• Christopher Lombardi

          I would recommend trying different banks. I just refinanced 16 of my properties and one of them told me they wanted to see seasoned properties as well. I never heard of that before, so I went to a more aggressive bank and had no problem getting the full amount I was looking for. It all depends on the bank but it will take time shopping around.

  2. Darren Sager

    Great article Allison and tremendous accomplishment Brandon! Amazing how one can change their life in such a small amount of time. Scaling the business is definitely a challenge. The most important aspect of it is to put systems in place which allow you to do so. Done right there’s no reason why you can’t easily manage over a hundred units. I have a friend who has hundreds of units and with his systems he been able to plug in additional units in large blocks at a time. Very happy for you Brandon! Keep up the great work. I’m sure with your dedication and goals you’ve set (along with your mindset) you’ll be at that place where you will be able to impact other’s lives much sooner than you realize. I personally would love to hear a BP Podcast on all you’ve done and continue to do. Thanks Allison for sharing more BP gold!

  3. Dustin Allen

    Great interview! I do really appreciate the part about giving back. I wanted to be able to one day flip a house & give all the proceeds for the flip to charity. But the REIT is a great idea too. I love hearing about others wanting to make their community better.

  4. John Barnette

    At 7 mortgaged properties now. I think 10 is the freddie and/or fannie limit. Individual lenders have their own overlays. I believe going up from 10 will require portfolio loan products that are not sold off. Small or not so small community banks. Credit unions. A while back MetLife was making portfolio loans to condo buyers who were solid but association was black listed. I have also found when making purchase loans or refi that the lender wants 6 months reserve for all 7 of mortgages and tax. Quite a chunk. Not just 6 months for specific property.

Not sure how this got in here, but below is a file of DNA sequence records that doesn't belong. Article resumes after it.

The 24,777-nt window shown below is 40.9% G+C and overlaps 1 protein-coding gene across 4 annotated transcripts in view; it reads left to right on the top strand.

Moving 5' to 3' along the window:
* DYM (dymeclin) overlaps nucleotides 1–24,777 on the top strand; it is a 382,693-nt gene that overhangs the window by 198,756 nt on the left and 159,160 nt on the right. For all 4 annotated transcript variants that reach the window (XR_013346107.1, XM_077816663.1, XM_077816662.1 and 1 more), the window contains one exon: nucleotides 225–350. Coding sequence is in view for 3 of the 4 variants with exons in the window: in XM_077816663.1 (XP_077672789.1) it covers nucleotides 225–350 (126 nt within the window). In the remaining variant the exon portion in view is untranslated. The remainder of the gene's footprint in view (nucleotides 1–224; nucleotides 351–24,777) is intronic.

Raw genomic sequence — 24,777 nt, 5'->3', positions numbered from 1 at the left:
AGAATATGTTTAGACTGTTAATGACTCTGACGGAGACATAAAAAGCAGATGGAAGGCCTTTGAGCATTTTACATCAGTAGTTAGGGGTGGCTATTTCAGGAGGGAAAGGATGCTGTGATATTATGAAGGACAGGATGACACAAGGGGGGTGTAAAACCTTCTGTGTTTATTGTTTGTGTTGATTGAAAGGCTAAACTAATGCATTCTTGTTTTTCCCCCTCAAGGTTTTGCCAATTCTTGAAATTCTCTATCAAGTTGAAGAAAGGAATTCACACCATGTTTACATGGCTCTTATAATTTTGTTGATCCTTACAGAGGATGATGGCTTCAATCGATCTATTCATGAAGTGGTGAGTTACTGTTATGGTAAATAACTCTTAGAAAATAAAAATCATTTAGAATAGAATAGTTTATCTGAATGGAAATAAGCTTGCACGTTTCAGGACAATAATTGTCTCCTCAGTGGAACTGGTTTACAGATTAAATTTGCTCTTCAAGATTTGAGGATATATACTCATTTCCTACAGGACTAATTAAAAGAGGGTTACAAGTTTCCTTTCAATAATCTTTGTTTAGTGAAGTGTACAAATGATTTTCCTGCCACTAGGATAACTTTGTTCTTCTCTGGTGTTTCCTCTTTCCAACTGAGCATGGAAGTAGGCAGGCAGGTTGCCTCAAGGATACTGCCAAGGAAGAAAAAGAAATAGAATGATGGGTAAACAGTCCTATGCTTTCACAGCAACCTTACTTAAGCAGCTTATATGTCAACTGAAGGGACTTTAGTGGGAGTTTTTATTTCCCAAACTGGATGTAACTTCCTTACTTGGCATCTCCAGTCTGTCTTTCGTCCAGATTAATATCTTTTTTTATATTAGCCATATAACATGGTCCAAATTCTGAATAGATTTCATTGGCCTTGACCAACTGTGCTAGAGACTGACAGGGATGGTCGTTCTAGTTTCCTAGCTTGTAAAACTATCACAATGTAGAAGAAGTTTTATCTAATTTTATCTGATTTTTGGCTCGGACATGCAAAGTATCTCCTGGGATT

I think we gotta break out of traditional retail bank lending and go into the next stage. I am quite sure the next level does not have 30 year mortages and higher ltv ratios.

    I may also ultimately exchange out of some of my smaller holdings into higher dollar stuff. Easy to do in the Bay Area.

    • Brandon Schlichter

      I certainly wouldn’t call it “Bullet proof” but in my eyes it was good.

      When I started this up, I wanted to answer every question I could. I had looked at other plans and they were just short pitch-type proposals, I wanted to go much deeper. So, over about 2 weeks I wrote a 34 page proposal & plan to give to investors. Overall it worked quite good and we hit our funding goal within about 3 days of sending it out. Cool stuff, but the proposal was just one part of it.

      For me, i feel what helped us was how thorough I was. I’ve been in RE since 2006 and tried to build a good snapshot of what rental and retail real estate looks like in Central Ohio. The thing we have on our side in real estate is time. So I had a great deal of data through the years to support my market claims.

  5. joe chin

    If you guys haven’t heard of b2r or firstkey for the 10+ portfolio, you should look them up. Firstkey even offers 30 yr mtgs. I have yet to use them, but they seem to offer diverse product to suit your financing needs.